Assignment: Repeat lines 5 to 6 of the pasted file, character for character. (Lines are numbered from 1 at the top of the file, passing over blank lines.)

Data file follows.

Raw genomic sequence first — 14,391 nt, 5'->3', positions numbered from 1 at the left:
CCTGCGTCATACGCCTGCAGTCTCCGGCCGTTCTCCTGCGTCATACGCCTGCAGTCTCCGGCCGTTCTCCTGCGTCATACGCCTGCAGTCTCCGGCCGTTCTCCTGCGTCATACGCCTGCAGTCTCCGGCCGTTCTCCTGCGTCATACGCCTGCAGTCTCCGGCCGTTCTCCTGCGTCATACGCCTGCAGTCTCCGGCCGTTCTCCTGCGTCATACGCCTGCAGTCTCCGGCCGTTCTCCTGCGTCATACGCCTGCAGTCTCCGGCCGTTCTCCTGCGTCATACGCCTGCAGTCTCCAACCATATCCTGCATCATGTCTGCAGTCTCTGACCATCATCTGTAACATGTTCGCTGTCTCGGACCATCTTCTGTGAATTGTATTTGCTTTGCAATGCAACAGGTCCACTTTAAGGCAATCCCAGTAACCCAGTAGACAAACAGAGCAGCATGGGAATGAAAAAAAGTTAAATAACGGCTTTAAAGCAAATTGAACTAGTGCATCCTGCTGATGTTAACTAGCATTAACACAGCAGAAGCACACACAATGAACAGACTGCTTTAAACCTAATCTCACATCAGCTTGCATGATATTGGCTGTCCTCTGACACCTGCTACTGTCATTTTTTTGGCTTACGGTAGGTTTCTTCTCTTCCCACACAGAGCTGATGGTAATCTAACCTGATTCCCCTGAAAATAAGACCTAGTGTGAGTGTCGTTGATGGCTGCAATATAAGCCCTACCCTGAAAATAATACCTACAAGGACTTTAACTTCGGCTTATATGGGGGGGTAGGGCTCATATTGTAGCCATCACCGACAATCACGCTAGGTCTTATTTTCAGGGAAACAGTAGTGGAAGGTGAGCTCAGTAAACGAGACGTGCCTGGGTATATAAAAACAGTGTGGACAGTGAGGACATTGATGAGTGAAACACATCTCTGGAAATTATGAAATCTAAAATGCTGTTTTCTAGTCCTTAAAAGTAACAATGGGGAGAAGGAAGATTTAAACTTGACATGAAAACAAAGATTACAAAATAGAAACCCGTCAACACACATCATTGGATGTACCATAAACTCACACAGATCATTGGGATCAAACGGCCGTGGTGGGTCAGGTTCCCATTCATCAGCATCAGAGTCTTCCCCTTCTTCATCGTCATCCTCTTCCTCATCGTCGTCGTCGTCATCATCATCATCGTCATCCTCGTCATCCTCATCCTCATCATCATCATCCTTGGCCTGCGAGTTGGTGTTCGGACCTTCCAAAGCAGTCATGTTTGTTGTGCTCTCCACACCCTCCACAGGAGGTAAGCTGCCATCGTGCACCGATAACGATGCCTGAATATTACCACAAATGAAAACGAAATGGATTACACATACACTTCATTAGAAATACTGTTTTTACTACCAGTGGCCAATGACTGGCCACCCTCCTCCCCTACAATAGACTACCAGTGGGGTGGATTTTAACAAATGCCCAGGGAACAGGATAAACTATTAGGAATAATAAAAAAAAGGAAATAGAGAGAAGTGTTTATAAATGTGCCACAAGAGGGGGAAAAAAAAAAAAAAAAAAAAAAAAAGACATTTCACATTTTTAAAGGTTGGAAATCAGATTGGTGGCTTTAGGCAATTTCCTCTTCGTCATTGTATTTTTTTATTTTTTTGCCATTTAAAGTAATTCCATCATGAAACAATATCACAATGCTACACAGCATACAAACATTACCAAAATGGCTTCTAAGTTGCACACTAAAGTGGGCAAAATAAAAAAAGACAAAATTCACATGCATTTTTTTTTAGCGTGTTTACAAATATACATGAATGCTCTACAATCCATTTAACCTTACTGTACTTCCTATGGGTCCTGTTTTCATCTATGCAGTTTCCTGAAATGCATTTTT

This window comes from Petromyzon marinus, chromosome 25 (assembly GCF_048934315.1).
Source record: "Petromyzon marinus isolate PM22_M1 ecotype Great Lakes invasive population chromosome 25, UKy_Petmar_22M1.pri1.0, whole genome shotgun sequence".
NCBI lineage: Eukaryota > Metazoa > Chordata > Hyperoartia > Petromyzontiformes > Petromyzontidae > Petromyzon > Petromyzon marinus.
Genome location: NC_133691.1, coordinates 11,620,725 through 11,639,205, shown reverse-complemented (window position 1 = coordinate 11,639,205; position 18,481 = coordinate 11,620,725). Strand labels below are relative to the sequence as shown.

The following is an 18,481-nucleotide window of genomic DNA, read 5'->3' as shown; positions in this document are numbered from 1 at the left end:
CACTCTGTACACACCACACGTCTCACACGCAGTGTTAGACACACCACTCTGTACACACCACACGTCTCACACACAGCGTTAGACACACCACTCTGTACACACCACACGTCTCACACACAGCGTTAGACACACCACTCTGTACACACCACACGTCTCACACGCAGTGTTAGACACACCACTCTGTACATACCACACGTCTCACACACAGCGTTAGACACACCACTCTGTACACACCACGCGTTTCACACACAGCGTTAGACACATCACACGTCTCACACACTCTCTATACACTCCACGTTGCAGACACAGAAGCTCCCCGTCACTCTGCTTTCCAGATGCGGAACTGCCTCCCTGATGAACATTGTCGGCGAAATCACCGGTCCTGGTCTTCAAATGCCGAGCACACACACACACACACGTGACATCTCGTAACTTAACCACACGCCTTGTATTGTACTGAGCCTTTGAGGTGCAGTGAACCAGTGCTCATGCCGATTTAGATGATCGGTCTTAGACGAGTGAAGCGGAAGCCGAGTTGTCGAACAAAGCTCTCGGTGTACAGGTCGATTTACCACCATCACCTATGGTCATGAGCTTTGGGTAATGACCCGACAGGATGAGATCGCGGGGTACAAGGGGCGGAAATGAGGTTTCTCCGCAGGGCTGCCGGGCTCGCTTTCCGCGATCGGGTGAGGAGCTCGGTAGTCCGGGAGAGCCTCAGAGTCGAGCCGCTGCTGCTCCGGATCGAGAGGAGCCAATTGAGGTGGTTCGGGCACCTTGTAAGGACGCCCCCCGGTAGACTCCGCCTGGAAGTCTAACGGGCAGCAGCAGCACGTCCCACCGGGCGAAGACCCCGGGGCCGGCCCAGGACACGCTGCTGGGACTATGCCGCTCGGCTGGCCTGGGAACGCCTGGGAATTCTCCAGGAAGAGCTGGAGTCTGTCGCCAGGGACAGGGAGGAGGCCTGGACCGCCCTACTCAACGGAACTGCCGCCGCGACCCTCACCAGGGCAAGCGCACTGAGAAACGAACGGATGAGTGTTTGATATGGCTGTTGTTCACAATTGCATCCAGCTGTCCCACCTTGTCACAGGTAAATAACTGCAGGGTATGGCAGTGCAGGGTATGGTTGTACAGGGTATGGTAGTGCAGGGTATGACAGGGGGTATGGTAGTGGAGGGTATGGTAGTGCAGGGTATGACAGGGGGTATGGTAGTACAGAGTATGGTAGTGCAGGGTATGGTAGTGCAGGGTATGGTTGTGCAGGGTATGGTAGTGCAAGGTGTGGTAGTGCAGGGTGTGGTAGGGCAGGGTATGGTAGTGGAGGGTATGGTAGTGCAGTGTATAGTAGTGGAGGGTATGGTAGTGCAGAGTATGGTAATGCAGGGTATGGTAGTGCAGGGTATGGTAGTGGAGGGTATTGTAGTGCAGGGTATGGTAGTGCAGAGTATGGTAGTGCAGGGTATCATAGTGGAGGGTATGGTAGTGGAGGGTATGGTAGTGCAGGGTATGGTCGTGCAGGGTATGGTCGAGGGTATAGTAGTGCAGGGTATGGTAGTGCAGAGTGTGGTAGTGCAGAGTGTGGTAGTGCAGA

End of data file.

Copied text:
NCBI lineage: Eukaryota > Metazoa > Chordata > Hyperoartia > Petromyzontiformes > Petromyzontidae > Petromyzon > Petromyzon marinus.
Genome location: NC_133691.1, coordinates 11,620,725 through 11,639,205, shown reverse-complemented (window position 1 = coordinate 11,639,205; position 18,481 = coordinate 11,620,725). Strand labels below are relative to the sequence as shown.